As a passionate runner, I’ve reveled in the joy of achieving good finish times over long distances during the past couple of years. Remarkably, I clinched my swiftest marathon time in eight years just last year and followed it up a few weeks ago with my quickest half-marathon in nine years. Yet, amidst these triumphs, a disquieting trend had surfaced over the last decade–my speed over shorter distances was deteriorating despite my unwavering dedication to high-intensity interval training (HIIT) on a weekly basis.
The annual Rolland Moore Park 4K, a race I’ve participated in seven times in the past, has always been a favorite in my running journey mainly because it is Not That Long. Each time, I powered through the course at a pace ranging from 6:22 to 6:50 per mile. The last time I ran it, I clocked an average pace of 6:48/mile per official results, or 6:54/mile per Garmin. While that was in 2018, I was determined to beat it. So with optimism in my heart, I pre-set my Garmin Forerunner’s target pace to 6:35 per mile (4:05 per kilometer), knowing full well the audacity of this goal.
For this run, I opted for my trusty pair of 2012 Puma H. Street+ shoes, a choice steeped in nostalgia and a desire for agility. These shoes, although less cushioned than my recent Saucony Kinvara 13s, are lighter and more responsive. Similar models had carried me through previous editions of the Rolland Moore Park 4K, and I hoped my last remaining pair would guide me to success once more.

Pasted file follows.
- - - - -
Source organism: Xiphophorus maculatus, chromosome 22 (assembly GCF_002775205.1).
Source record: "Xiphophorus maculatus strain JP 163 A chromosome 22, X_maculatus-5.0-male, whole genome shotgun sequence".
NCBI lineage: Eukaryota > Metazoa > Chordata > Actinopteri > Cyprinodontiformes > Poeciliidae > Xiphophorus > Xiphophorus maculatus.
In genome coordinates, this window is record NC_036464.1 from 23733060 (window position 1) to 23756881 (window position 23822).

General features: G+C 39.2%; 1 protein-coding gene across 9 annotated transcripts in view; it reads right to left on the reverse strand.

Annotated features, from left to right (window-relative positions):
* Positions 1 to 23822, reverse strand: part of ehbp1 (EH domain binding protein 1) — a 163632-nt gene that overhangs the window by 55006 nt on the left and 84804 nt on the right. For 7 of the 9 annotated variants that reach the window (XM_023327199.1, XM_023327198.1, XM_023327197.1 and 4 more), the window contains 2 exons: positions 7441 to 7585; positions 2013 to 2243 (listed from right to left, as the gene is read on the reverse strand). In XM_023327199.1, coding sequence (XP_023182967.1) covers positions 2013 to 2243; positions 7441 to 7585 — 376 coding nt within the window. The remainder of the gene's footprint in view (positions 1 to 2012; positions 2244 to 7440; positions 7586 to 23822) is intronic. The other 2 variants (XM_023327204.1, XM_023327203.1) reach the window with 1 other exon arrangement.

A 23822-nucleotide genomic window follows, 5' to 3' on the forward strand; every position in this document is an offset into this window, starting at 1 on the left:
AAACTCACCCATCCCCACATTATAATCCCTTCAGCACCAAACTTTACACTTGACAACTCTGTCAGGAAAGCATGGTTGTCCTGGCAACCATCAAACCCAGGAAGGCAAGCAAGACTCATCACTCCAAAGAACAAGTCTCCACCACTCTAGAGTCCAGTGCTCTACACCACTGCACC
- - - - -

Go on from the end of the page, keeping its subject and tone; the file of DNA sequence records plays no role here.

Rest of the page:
At the start line, amidst a small group of fellow runners in my wave, I was steadfast in my intention not to launch too quickly. The strategy, however, seemed to falter; perhaps I didn’t start swiftly enough. The first half of the race clocked in at 8:27, or 6:48 per mile–already trailing behind my target pace.
As the course inclined slightly in the second half, maintaining momentum proved even more challenging. While not entirely spent, I struggled to summon the strength to push harder until there was a mere 75 meters left to conquer.
My journey across the finish line concluded in 17:18, marking the second slowest time I’ve recorded in the history of this race. Officially, my pace was 6:58 per mile. Yet, my Garmin hinted that the course may have been a tad over 4 kilometers, adjusting my pace to 6:52 per mile–roughly the same as in 2018. As I reflect on this, I recognize the growing challenge of staying under the 7:00 per mile barrier at this stage of my running journey.
It’s evident that this experience has shed light on a phase in my running career where Father Time is making it harder to run fast, prompting me to reevaluate my approach and renew my determination. It’s a reminder that despite setbacks, the journey remains an adventure, pushing me to persevere and evolve in pursuit of my running aspirations.
Yet the event provided some encouragement. For example, after the race, I talked with my friends and long-time Fort Collins Running Club members Tom and JZ. Both are 70 years old, Tom being the older by only about six months. They are still running despite becoming septuagenarians. JZ, impressively, even ran a mountainous 100-kilometer trail race at altitude in the summer. Both of my experienced friends give me hope that I still have many more decades of running left in me.
First half: 8:27 (6:49/mile)
Second half: 8:51 (7:08/mile)
Final time: 17:18 (6:58/mile official; 6:52/mile per Garmin)